Journal of Comparative Physiology A

, Volume 172, Issue 3, pp 295–301 | Cite as

Colour vision in the passeriform bird, Leiothrix lutea: correlation of visual pigment absorbance and oil droplet transmission with spectral sensitivity

  • E. J. Maier
  • J. K. Bowmaker


The visual receptors in the retina of the passeriform bird Leiothrix lutea were examined microspectro-photometrically. The rods had a maximum absorbance close to 500 nm. Four spectrally different classes of single cone were identified with typical combinations of photopigments and oil droplets: a long-wave sensitive cone with a photopigment P568 and a droplet with a cut-off wavelength at 564 nm, a middle-wave sensitive cone with a P499 and a droplet with a cut-off at 506 nm, a short-wave sensitive cone with a P454 and a droplet with maximum absorbance below 410nm and an ultraviolet sensitive cone with a P355 and a transparent droplet. Double cones possessed a P568 in both the principal and accessory members. A pale droplet with variable absorbance (maximal at about 420 nm) was associated with the principal member whereas the ellipsoid region of the accessory member contained only low concentrations of carotenoid. The effective spectral sensitivities of the different cone classes were calculated from the characteristic combinations of oil droplets and photopigments and corrected for the absorbance of the ocular media. Comparison of these results with the behavioural spectral sensitivity function of Leiothrix lutea suggests that the increment threshold photopic spectral sensitivity of this avian species is mediated by the 4 single cone classes modified by neural opponent mechanisms.

Key words

Leiothrix lutea Photopigments Oil droplets Spectral sensitivity UV-cone 



long wave sensitive


middle wave sensitive


short wave sensitive (cones)


Unable to display preview. Download preview PDF.

Unable to display preview. Download preview PDF.


  1. Bowmaker JK (1977) The visual pigments, oil droplets and spectral sensitivity of the pigeon (Columba livia). Vision Res 17:1129–1138Google Scholar
  2. Bowmaker JK (1979) Visual pigments and oil droplets in the pigeon retina, as measured by microspectrophotometry, and their relationship to spectral sensitivity. In: Granda AM, Maxwell JH (eds) Neural mechanisms of behavior in the pigeon. Plenum, New York, pp 287–305Google Scholar
  3. Bowmaker JK (1980) Colour vision in birds and the role of oil droplets. Trends Neurosci 3:196–199Google Scholar
  4. Bowmaker JK (1991a) Evolution of visual pigments and photoreceptors. In: Gregory R, Cronly-Dillon JR (eds) Vision and visual dysfunction: Vol 2, Evolution of the eye and visual system. Macmillan, London, pp 63–81Google Scholar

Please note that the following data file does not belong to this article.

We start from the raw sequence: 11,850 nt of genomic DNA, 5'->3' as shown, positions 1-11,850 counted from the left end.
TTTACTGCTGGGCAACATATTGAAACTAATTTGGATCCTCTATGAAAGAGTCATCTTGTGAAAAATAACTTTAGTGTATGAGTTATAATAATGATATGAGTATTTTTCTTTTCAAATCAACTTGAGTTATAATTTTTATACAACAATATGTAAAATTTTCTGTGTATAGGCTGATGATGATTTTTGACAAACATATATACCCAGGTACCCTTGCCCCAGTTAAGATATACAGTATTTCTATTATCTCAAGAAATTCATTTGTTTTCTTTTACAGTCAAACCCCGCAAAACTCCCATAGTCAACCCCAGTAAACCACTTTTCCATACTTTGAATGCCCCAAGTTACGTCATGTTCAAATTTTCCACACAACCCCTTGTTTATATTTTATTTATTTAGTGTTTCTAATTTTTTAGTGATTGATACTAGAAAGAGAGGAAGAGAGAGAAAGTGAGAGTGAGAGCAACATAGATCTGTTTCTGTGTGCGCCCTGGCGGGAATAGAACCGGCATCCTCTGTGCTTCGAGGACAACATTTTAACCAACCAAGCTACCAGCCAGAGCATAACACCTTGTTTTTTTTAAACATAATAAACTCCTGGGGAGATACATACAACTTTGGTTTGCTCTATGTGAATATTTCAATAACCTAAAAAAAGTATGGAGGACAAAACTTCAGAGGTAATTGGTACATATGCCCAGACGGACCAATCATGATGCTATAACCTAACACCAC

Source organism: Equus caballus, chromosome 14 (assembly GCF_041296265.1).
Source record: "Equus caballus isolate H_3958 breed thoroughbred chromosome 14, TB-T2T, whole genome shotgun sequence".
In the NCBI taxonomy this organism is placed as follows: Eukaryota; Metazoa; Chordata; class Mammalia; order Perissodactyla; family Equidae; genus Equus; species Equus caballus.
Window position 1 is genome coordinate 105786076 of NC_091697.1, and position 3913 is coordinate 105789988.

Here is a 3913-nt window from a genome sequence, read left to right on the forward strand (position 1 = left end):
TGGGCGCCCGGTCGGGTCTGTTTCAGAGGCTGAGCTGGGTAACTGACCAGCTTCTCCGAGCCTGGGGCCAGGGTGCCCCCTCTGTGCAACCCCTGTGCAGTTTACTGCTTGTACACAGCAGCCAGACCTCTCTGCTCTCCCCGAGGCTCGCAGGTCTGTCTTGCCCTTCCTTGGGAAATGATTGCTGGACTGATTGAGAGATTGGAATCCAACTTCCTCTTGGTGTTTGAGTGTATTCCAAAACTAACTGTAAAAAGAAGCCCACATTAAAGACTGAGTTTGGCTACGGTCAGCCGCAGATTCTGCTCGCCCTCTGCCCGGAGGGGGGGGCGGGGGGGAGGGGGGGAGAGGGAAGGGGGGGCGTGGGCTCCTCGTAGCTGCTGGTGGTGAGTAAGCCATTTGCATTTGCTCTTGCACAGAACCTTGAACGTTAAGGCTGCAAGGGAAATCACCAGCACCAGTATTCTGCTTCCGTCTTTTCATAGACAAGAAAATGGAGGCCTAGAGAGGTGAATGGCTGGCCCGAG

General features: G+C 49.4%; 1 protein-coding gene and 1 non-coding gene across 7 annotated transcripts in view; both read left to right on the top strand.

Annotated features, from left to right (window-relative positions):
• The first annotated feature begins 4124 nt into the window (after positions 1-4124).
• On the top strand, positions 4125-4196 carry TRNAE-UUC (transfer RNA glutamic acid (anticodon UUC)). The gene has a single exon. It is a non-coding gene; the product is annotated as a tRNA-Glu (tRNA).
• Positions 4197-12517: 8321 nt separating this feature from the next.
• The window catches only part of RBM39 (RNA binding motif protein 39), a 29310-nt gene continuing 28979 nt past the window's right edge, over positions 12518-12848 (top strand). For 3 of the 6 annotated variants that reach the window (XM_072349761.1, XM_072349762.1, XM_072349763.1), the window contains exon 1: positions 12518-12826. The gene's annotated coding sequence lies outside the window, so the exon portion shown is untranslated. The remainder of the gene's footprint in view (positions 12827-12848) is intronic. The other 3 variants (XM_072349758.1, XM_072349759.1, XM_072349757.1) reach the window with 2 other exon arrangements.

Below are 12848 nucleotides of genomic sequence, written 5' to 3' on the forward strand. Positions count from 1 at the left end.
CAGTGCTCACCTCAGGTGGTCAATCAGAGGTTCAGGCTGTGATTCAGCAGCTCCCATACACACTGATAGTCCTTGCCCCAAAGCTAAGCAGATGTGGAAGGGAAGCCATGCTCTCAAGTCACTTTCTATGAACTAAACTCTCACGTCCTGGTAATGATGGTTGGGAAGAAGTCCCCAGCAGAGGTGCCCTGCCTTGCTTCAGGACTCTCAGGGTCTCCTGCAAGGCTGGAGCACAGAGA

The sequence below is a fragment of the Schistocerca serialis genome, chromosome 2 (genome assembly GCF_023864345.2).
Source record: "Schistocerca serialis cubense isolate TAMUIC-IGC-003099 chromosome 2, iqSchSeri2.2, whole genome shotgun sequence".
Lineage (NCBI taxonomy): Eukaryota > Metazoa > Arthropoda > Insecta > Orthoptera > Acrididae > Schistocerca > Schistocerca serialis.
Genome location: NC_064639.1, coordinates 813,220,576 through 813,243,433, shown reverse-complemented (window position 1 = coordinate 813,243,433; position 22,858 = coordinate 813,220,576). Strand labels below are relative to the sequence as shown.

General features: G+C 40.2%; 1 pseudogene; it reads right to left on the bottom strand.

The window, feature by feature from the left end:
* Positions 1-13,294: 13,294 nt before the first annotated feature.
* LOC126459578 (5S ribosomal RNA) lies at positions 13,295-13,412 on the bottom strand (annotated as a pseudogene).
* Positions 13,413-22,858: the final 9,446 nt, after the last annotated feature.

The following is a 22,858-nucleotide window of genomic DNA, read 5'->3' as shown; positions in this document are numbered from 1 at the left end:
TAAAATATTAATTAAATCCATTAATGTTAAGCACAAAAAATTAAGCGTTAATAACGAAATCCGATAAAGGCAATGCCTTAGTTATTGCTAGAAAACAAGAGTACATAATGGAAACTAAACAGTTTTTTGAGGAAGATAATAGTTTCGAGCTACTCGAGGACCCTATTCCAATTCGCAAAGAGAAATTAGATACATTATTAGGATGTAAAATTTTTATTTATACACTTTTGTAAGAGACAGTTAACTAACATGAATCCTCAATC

5. Bowmaker JK (1991b) Photoreceptors, photopigments and oil droplets. In: Gouras P (ed) Vision and visual dysfunction: Vol 6, The perception of colour. Macmillan, London, pp 108–127Google Scholar
  6. Bowmaker JK, Knowles A (1977) The visual pigments and oil droplets of the chicken, Gallus gallus. Vision Res 17:755–764Google Scholar
  7. Bowmaker JK, Martin GR (1978) Visual pigments and colour vision in a nocturnal bird, Strix aluco (tawny owl). Vision Res 18:1125–1130Google Scholar
  8. Bowmaker JK, Astell S, Hunt DM, Mollon JD (1991) Photosensitive and photostable pigments in the retinae of Old World monkeys. J Exp Biol 156:1–19Google Scholar
  9. Bowmaker JK, Kovach JK, Whitmore AV, Loew ER (1993) Visual pigments and oil droplets in genetically manipulated and carotenoid deprived quail: a microspectrophotometric study. Vision Res (In Press)Google Scholar
  10. Burkhardt D, Maier E (1989) The spectral sensitivity of a passerine bird is highest in the UV. Naturwissenschaften 76:82–83Google Scholar
  11. Chen DM, Goldsmith TH (1986) Four spectral classes of cones in the retinas of birds. J Comp Physiol A 159:473–479Google Scholar
  12. Chen DM, Collins JS, Goldsmith TH (1984) The ultraviolet receptors of bird retinas. Science 225:337–340Google Scholar
  13. Donner KO (1960) On the effect of the coloured oil droplets on the spectral sensitivity of the avian retina. In: Proc XIIth Int Ornithol Congr, Helsinki, pp 167–172Google Scholar
  14. Downing JEG, Djamgoz MBA, Bowmaker JK (1986) Photoreceptors of cyprinid fish: morphological and spectral characteristics. J Comp Physiol A 159:859–868Google Scholar
  15. Goldsmith TH (1980) Humming birds see near ultraviolet light. Science 207:786–788Google Scholar